No, what the Democrats may have to whine about is the worry that the Republicans, who now control enough federal and state offices to call a Constitutional Convention, will do so and pass some amendments to wrest control from the federal government to state governments. This will lead to dissolving the glue that has held us together for 240 years and give states more authority to crush their citizens civil rights that are guaranteed by the Constitution.

    If the electoral system was replaced with a parliamentary system, it would eliminate the smaller states being able to overrule the larger states’ votes which has led to the popular vote being negated by the electoral votes. Of course this could be the election that the electoral college was devised to address, but has never had to before. We will see what they come up with.

    In the meantime:

    In “It’s Even Worse Than It Looks,” Washington-based scholar/pundits Norm Ornstein and Tom Mann remark several times that the way to look at the dysfunction and gridlock of recent years is that the U.S. political parties are behaving more and more like parties in a parliamentary system, but the American system does not work with that style of partisan behavior.

    Because of their structures, parliamentary systems are relatively gridlock-proof. Our system — absent the grease of partisan cooperation and compromise — is particularly gridlock-prone.

    • JSpencer

      Amen Ohio.

    • bookworm914

      @The Ohioan: Is the Ornstein/Mann piece available online? That is a very interesting observation, I would be interested in reading further.

      The author remains reflexive rather than reflective. He states obvious inductions and baseless whimseys without distinction or analysis. Obvious points stated: Obviously the electoral college is not ‘responsible’ for anything; obviously a constitutional amendment to replace it with another mechanism is not imminent (amendments to that effect have been failing for a very long time already); obviously all presidents, good or bad, were elected by the electoral college (though most were elected by the NPV as well!). Statements that merit reflection: could NH newspapers possibly have a bias toward the electoral college(?!) NH is a swing state, but VT, WY, UT, MS, etc don’t see a lot of campaign, maybe most small states aren’t so well served; incoherence of the ‘geographic vote’ as a concept – as there is a divide b/w urban and rural, what would it mean for any candidate to either win or lose the ‘geographic vote’, other than to privilege voting based on land ownership?; he criticizes the NPV proposal without actually considering the philosophical purpose (small-d democracy).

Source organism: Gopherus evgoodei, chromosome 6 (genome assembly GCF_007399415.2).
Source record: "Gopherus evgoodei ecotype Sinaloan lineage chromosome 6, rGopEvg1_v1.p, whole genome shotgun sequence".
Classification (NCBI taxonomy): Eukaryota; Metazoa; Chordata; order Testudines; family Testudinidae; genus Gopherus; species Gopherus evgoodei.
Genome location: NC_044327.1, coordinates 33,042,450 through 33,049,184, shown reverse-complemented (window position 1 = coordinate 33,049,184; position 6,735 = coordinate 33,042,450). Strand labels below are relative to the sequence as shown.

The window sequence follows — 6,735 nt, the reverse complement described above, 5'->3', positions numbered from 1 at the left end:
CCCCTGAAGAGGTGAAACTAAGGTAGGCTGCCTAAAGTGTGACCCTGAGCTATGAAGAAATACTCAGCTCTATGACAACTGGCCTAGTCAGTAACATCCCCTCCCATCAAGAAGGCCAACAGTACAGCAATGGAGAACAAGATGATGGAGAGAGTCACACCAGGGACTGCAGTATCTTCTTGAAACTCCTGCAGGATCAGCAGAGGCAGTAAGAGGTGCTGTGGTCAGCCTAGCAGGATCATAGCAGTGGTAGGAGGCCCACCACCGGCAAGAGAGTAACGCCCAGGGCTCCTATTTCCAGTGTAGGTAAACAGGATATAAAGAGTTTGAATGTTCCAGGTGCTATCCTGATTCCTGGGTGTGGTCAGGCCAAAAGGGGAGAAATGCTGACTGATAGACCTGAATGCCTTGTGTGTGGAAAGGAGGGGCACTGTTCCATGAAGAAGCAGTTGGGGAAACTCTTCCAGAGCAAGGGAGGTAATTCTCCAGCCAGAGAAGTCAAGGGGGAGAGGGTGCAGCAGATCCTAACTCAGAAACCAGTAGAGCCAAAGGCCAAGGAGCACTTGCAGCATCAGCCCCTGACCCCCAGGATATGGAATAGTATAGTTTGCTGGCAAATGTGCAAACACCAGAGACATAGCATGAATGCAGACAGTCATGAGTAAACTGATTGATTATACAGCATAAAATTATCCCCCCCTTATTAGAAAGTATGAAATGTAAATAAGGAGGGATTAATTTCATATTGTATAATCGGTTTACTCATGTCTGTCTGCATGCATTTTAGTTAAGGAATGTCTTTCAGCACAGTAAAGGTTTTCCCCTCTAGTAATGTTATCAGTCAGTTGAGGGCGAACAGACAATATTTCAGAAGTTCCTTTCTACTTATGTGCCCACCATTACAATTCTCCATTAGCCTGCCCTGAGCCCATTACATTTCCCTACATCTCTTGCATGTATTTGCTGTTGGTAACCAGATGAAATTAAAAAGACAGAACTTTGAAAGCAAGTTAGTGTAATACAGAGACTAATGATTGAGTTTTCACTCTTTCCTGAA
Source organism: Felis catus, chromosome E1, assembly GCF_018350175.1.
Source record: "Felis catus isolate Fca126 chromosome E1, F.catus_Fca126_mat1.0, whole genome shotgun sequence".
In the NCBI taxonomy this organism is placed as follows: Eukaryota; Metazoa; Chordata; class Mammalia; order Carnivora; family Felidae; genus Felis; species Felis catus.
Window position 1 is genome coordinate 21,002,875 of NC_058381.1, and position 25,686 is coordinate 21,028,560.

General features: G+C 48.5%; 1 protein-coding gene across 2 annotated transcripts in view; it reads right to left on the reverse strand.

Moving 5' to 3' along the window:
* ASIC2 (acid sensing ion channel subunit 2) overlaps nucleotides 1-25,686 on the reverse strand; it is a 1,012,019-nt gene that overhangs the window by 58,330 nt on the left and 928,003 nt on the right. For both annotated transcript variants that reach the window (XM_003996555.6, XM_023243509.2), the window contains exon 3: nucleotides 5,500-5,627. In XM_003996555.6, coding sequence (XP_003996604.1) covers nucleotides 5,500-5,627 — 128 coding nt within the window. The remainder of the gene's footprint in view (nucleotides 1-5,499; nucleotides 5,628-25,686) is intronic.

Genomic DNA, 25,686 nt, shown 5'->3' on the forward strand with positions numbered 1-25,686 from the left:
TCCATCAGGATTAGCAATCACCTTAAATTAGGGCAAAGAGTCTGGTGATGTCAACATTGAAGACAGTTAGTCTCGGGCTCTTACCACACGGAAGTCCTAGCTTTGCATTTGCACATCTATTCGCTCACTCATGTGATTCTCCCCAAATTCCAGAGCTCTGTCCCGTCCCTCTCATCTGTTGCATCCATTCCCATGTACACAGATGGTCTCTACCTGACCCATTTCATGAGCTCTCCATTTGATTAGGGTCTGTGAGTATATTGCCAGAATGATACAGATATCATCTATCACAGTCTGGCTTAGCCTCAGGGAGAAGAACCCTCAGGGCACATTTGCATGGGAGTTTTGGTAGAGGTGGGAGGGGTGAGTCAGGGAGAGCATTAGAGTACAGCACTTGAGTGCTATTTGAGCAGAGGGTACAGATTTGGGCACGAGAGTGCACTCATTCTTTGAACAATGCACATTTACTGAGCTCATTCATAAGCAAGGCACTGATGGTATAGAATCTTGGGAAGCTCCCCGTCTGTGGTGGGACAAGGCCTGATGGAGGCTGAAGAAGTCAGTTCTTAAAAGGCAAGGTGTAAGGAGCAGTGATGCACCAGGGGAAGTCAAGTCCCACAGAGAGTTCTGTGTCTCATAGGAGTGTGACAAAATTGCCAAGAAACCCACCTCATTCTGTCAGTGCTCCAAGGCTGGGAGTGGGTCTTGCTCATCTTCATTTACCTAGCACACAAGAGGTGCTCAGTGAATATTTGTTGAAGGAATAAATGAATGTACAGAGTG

It boggles the mind that a column about this year’s presidential election and the electoral college can overlook the question of demagoguery. The original purpose of the electoral college was to insulate the presidency from direct election of a demagogue (see Federalist #68, Anti-Federalist #72; the quoted analysis by Arnn misunderstands the history – aggregating votes by state was a mechanism, not the purpose). Ironically and painfully, the popular vote this year would have prevented that, whereas the electoral college is unlikely to do so.